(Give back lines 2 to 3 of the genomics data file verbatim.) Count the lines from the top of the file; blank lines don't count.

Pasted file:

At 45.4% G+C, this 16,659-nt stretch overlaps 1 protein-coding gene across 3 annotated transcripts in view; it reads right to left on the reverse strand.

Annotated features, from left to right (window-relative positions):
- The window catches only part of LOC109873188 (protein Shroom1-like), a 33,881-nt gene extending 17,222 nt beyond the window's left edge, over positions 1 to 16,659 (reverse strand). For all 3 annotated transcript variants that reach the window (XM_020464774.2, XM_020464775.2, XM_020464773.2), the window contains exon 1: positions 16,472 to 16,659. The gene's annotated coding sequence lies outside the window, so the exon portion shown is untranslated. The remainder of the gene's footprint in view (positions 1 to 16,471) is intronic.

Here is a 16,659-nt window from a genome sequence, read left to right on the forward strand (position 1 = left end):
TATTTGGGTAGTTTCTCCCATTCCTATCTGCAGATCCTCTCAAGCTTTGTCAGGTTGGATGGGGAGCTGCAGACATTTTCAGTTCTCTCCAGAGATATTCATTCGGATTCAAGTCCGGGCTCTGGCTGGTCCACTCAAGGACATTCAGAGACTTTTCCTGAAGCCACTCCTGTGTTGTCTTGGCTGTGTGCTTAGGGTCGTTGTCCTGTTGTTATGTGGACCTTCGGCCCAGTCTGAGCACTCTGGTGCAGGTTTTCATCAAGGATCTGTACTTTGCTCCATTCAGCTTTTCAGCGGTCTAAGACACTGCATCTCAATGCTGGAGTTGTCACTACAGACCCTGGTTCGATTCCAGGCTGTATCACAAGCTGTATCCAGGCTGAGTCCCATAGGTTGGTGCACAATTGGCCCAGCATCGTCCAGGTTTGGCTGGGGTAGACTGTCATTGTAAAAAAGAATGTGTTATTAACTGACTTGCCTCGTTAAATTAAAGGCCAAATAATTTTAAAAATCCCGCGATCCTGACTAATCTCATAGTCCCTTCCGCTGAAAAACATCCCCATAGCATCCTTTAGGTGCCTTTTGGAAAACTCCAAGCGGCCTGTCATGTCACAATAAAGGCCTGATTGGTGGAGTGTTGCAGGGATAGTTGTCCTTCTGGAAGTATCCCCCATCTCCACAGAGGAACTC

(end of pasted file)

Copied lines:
Annotated features, from left to right (window-relative positions):
- The window catches only part of LOC109873188 (protein Shroom1-like), a 33,881-nt gene extending 17,222 nt beyond the window's left edge, over positions 1 to 16,659 (reverse strand). For all 3 annotated transcript variants that reach the window (XM_020464774.2, XM_020464775.2, XM_020464773.2), the window contains exon 1: positions 16,472 to 16,659. The gene's annotated coding sequence lies outside the window, so the exon portion shown is untranslated. The remainder of the gene's footprint in view (positions 1 to 16,471) is intronic.